As I tried to explain in my previous post, the results of the game are rather predictable (no detection after 5 minutes) unless the organizers are really mean (giving the contestants a polymorphic file-infector for example). To reiterate:
If no variation of a given sample has been observed ITW, there is no reason for the AV engine to search for variations of it (it would be a waste of resources and would just slow down the users computer). Even if variations have been observed (or it is known for the given family to use a given kind of variation),
generic routines are targeted at detecting samples modified that way and (probably) won’t detect samples from the contestants which are modified in other ways (because such samples were not observed ITW).
This is not to say of course that AV engines don’t have a couple of tricks up their sleeves, and I wanted to invite the contest organizers to make the contest a little more fair. Since it seems that they have made up their mind about submitting the resulting samples, I suggested (as a private person, not as the representative of any company, standard disclaimer applies) to submit the original samples to the companies in advance. This would be (somewhat) similar to the given companies observing that modified versions of the samples are circulating ITW. I said
somewhat because under normal circumstances the company would have the modified versions also so that the method for modification can be studied.
Unfortunately, as of this date, I haven’t got any answer to my e-mail, however their mailserver leaked some interesting information. I’ve sent the original mail to their public contact address, and after a day I got the following NDR back (email address obfuscated to discurate spam bots):
This is the mail system at host grindhouse. I'm sorry to have to inform you that your message could not be delivered to one or more recipients. It's attached below. For further assistance, please send mail to postmaster. If you do so, please include this problem report. You can delete your own text from the attached returned message. The mail system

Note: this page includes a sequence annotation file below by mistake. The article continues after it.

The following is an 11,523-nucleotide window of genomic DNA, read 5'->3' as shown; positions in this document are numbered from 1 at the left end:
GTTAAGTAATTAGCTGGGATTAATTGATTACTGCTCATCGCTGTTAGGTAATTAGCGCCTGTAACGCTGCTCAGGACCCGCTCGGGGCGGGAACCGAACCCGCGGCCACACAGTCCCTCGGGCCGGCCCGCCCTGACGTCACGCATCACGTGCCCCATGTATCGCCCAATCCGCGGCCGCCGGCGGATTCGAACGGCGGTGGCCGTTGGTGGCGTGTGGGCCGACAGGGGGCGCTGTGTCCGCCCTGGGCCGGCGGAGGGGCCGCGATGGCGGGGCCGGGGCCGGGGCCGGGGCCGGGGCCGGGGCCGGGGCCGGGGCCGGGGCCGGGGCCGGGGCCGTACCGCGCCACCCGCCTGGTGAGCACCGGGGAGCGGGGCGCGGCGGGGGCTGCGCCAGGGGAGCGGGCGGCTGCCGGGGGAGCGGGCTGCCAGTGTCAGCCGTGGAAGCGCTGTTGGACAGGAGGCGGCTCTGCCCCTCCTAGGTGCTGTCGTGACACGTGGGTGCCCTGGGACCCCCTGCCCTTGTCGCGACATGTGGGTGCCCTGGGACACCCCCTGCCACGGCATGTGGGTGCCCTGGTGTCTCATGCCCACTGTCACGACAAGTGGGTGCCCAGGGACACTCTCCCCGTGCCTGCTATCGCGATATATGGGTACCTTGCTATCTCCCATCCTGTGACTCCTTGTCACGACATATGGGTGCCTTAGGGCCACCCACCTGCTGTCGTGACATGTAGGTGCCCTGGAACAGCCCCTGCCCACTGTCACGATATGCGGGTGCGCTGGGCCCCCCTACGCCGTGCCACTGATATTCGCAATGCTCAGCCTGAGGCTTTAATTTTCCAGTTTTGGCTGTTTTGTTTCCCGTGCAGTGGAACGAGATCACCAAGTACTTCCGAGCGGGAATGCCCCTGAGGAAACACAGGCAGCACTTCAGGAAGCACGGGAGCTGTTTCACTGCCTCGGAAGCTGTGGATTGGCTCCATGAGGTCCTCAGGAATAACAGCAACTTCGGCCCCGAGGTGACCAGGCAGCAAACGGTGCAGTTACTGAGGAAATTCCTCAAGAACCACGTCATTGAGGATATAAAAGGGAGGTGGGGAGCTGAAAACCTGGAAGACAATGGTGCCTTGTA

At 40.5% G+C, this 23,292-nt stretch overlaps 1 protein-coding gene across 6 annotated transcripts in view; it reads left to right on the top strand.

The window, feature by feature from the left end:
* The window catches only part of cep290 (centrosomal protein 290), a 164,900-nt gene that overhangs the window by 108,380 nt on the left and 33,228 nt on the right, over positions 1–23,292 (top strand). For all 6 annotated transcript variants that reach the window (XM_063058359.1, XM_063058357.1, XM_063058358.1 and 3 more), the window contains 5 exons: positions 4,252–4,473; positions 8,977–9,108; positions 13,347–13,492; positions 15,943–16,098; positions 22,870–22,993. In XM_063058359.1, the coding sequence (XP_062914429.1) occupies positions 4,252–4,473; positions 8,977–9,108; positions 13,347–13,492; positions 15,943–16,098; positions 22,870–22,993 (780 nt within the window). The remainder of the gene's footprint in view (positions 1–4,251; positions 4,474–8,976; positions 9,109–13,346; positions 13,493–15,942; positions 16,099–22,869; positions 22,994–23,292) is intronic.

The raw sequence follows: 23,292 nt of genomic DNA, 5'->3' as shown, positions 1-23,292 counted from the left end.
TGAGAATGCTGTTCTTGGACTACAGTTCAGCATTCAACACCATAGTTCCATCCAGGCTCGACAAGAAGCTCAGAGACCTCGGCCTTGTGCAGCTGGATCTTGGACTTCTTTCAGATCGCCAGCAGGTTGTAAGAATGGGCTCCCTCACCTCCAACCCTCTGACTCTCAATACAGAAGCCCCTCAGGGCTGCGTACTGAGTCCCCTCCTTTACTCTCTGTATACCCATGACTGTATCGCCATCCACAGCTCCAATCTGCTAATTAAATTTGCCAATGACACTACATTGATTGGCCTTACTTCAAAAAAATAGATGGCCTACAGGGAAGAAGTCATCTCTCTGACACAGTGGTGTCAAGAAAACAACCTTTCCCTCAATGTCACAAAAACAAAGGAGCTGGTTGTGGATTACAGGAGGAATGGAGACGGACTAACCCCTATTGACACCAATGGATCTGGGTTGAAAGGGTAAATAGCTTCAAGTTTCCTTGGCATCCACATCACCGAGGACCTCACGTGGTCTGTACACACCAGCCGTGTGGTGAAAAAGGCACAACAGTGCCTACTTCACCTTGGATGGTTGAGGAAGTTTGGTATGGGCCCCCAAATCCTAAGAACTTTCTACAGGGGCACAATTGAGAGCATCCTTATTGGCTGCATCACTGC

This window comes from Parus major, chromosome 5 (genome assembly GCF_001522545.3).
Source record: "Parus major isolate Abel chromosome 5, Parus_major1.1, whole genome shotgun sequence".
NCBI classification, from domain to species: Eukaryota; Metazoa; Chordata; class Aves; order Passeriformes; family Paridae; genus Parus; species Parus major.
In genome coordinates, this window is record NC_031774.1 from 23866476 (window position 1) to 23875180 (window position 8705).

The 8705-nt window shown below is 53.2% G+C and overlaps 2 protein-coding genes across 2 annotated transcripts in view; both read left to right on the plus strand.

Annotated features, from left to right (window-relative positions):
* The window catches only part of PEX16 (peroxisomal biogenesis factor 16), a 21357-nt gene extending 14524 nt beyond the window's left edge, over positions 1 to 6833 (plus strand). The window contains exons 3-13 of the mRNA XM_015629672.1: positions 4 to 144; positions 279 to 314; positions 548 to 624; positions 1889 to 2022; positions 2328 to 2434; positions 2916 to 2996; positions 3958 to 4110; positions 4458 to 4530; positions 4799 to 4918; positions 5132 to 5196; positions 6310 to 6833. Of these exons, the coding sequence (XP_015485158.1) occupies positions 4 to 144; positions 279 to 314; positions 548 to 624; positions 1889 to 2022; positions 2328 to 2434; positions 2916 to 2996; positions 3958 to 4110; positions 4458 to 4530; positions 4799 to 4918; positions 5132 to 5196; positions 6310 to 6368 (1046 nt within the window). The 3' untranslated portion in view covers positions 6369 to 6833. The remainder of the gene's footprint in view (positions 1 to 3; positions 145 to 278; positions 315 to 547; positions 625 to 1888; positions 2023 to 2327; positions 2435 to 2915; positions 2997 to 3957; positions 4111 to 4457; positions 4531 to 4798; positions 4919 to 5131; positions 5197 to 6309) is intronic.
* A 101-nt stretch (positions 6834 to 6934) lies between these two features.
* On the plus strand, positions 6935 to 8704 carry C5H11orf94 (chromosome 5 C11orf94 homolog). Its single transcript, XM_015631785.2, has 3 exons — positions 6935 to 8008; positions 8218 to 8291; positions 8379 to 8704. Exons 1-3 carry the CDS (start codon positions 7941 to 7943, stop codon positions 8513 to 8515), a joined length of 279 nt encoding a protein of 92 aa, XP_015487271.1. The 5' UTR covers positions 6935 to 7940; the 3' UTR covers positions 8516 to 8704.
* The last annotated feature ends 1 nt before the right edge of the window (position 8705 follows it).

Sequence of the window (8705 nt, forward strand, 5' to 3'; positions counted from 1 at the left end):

(expanded from ): host smtp.hp.com[220.127.116.11] said: 450 4.7.1 Client host rejected: cannot find your hostname, [18.104.22.168] (in reply to RCPT TO command) Reporting-MTA: dns; grindhouse X-Postfix-Queue-ID: 5BD209C503 X-Postfix-Sender: rfc822; x_at_y_or_z __at__ yahoo.com Arrival-Date: Sun, 4 May 2008 19:36:13 +1200 (NZST) Final-Recipient: rfc822; richard.j.smith __at__ hp.com Original-Recipient: rfc822;contest __at__ racetozero.net Action: failed Status: 4.7.1 Remote-MTA: dns; smtp.hp.com Diagnostic-Code: smtp; 450 4.7.1 Client host rejected: cannot find your hostname, [22.214.171.124] ...original message...
Although this isn’t 100% (email being an unauthenticated protocol which can be easily manipulated), it seems that the original contact address is set up to forward the messages to an address at HP. The IP mentioned in the headers (126.96.36.199) is from the same provider who hosts the RaceToZero website and a reverse DNS lookup resolves to mail.mince.ac.nz. My theory is that because of a misconfiguration or some temporary fluke, the HP mailserver rejected this message (BTW, I did try to send the email directly to the HP email address, but still got no response).
The interesting part about this automated reply is that it implies that Richard J Smith is also involved in the organization of the contest (although I’m sure that he does this as an individual, not as a representative of the company). We know of course about an other organizer, Simon Howard, who appeared on the Risky Business podcast to talk about the contest.
Searching a bit around didn’t reveal much. He seems to be a security researcher at HP, who co-authored a paper about Blaster (Why HP did not get “Blastered”. Warning, PDF!) and has some reversing questions.
Update: corrected curse -> course. Proof that a spell checker doesn’t catch everything. Thanks.